Archived post

This is an archived post. Please click here to see the latest entries.

« New Hampshire Insider | Home | A Further Note on the Constitution »

Stings Like Justice

This bright morning, the editorial board of the Wall Street Journal weighs in on efforts at Dartmouth to ensure that petition trustees, such as those three most recently elected, can no longer to elected to the Board. Read the editorial here.

An excerpt:

Since 1891, Dartmouth has been among the handful of colleges and universities that allows alumni to elect leaders directly. At present, eight of the 18 members of the governing Board of Trustees are chosen by the popular vote of some 66,500 graduates, from a slate nominated by a small, mostly unelected committee. (The remaining seats, reserved for major donors, are filled by appointment.)

In practice, the Trustees have been largely ornamental overseers, rubber-stamping the management decisions of the “progressive” college administration and faculty. The passivity of the Trustees owes, in part, to the fact that many official alumni representatives operate as a de facto wing of the establishment, pushing candidates who won’t make trouble.

In 2004 and 2005, however, Dartmouth alumni were finally offered genuine choices. Over three successive Trustee contests, independent candidates bypassed the official channels and got onto the ballot by collecting alumni signatures. Each of the petition candidates — T.J. Rodgers, a Silicon Valley CEO; Peter Robinson, a former Reagan speechwriter and current Hoover Institution fellow; and Todd Zywicki, a law professor — ran on explicit platforms emphasizing academic standards, free speech and Dartmouth’s acute leadership crisis. All three were unexpectedly elected by wide margins despite intense institutional opposition. Not only did the trend give expression to the general alumni discontent over how Dartmouth is being run (a rare thing in academia), but a critical mass was also building for more muscular stewardship, and, with it, fundamental change.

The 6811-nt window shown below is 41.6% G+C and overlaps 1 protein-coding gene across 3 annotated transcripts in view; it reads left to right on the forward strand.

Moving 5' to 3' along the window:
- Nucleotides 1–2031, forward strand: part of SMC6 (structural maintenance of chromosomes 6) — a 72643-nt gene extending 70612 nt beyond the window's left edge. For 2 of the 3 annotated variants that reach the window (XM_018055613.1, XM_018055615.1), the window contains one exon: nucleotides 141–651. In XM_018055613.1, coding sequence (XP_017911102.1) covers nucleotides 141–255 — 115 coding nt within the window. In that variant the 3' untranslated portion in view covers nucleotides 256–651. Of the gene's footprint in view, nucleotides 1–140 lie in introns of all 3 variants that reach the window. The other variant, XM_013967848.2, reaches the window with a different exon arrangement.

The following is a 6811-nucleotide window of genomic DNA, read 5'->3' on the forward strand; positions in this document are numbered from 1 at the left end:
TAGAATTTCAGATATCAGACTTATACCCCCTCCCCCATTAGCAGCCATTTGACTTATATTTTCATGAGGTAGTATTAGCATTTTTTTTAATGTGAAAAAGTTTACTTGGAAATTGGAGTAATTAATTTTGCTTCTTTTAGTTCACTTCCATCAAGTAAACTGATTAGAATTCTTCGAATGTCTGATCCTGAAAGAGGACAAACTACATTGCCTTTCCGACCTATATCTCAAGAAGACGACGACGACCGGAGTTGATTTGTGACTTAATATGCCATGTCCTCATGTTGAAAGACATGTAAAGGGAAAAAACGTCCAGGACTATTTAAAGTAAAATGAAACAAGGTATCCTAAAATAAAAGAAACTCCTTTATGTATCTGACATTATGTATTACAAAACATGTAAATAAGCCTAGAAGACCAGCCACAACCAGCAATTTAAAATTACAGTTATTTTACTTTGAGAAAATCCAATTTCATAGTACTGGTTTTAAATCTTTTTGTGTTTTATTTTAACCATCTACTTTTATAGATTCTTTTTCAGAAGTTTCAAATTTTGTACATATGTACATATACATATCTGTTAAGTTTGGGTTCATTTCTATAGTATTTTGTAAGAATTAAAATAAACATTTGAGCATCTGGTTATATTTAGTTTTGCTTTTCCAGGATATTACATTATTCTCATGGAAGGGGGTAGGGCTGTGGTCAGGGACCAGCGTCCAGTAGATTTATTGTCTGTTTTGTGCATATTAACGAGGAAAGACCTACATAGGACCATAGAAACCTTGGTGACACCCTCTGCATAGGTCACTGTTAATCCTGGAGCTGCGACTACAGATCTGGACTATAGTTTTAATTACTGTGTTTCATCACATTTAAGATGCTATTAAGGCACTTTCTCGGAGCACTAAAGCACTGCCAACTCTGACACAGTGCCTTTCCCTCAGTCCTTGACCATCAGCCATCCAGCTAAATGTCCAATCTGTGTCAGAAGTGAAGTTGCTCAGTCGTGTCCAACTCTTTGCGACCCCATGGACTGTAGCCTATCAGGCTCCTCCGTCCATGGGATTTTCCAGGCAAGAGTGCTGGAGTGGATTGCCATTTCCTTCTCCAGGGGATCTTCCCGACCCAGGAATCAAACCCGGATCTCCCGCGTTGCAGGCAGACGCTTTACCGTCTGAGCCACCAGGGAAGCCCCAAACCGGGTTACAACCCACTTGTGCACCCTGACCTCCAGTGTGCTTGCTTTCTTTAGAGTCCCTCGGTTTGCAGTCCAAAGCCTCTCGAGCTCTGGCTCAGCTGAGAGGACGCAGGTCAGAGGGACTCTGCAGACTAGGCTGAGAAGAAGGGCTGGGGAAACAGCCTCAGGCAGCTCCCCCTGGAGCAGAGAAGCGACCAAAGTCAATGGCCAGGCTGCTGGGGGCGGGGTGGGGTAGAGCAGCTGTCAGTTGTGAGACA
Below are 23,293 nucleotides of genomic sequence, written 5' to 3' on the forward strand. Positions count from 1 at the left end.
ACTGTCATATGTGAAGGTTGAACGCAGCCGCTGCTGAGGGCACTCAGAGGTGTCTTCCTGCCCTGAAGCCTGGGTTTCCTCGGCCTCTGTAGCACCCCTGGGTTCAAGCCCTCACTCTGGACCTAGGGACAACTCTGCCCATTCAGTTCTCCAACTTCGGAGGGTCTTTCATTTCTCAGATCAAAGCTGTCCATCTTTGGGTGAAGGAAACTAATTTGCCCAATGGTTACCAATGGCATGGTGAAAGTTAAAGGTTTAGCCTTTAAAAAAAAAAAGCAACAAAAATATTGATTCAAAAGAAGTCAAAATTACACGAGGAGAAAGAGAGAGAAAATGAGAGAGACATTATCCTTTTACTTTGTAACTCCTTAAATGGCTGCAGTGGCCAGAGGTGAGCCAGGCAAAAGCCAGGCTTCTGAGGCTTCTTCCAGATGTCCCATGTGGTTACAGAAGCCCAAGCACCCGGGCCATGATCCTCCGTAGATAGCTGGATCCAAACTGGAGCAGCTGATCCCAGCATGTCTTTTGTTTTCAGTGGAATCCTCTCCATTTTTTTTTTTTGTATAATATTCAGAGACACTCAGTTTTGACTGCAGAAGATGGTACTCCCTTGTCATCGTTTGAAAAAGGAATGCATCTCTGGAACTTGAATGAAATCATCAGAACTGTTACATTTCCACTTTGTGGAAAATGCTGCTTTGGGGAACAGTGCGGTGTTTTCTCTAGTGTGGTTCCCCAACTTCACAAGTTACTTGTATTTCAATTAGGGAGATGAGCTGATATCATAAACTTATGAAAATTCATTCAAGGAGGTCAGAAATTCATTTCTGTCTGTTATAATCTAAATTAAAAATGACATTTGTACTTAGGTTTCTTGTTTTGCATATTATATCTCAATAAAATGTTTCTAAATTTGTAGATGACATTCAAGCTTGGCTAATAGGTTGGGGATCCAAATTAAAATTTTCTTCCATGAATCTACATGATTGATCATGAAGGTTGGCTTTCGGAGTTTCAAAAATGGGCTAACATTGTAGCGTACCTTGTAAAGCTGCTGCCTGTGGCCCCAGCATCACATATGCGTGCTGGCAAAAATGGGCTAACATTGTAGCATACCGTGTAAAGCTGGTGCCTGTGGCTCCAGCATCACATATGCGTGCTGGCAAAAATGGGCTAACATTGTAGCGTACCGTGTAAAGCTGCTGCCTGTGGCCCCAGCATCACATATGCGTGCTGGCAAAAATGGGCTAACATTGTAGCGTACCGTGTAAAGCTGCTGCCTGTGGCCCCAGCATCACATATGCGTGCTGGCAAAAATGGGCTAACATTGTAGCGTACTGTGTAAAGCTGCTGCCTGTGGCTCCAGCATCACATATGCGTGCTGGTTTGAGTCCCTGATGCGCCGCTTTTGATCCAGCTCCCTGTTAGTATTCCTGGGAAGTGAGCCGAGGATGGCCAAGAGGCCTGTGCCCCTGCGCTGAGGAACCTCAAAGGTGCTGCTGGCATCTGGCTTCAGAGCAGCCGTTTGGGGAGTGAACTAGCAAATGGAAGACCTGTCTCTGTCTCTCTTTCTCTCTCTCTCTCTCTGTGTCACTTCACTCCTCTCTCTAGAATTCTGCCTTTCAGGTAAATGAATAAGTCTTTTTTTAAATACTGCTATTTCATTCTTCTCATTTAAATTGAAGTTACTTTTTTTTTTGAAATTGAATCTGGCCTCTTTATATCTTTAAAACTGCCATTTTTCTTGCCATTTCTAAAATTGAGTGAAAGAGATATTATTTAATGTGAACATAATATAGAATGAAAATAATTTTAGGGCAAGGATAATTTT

Dartmouth’s inner circles, quite naturally, loathe all of this. And so the Alumni Council — the representative body of sorts for the whole — decided there was nothing to be done but change the rules. At issue is a new proposed constitution, cooked up in 2004 and constantly altered in response to events, that would “reform” the incorporation of the Trustees.

When people try to do nasty things, they get called on it. It is comforting to know that the world tends to work that way.


Featured posts

  • August 14, 2013
    Breaking: Of Crips and Bloods and Memories of Ghetto Parties
    History repeats itself, first as tragedy and then as farce, or sometimes it just repeats itself. From the New York Times on November 30, 1998: At Dartmouth College, white students at a ”ghetto party” dressed…
  • June 25, 2013
    Dean of the College Charlotte Johnson’s War on Students Part (2/2)
    Part 1, Part 2 Today’s post again recounts the events that befell the Freshman. However, the content of the Hanover Police department report reproduced in this space yesterday is supplemented by information from my own…
  • October 18, 2009
    When Love Beckoned in 52nd Street
    We were at San Francisco’s BIX last evening, enjoying prosecco, cheese, and a bit of music. A full year of inhabitation in Northern California has unraveled to me no decent venue for proper lounging, but…
  • October 9, 2009
    D Afraid of a Little Competish
    So our colleague and Dartblog writer Joe Asch informed me that the D has rejected our cunning advertising campaign. Uh-oh. The Dartmouth is widely known as a breeding ground for instant New York Times successes,…
  • September 4, 2009
    How Regents Should Reign
    As Dartmouth alumni proceed through the legal hoops necessary to defuse a Board-packing plan—which put in unhappy desuetude an historic 1891 Agreement between alumni and the College guaranteeing a half-democratically-elected Board of Trustees—it strikes one…
  • August 29, 2009
    Election Reform Study Committee
    If you are an alum of the College on the Hill, you may have received a number of e-mails of late beseeching your input for a new arm of the College’s Alumni Control Apparatus called…

Dartblog Specials

Subscribe by Email

Enter your email address:

Help, Pecuniarily

Please note

This website reflects the personal opinions of its authors. Any e-mails received may be published along with the full name of the sender. If you wish otherwise, please say so.

All content appearing at should be presumed copyright 2004-2018 its respective bylined author unless otherwise noted or unless linked to original source.




March 2018
Sun Mon Tue Wed Thu Fri Sat
1 2 3
4 5 6 7 8 9 10
11 12 13 14 15 16 17
18 19 20 21 22 23 24
25 26 27 28 29 30 31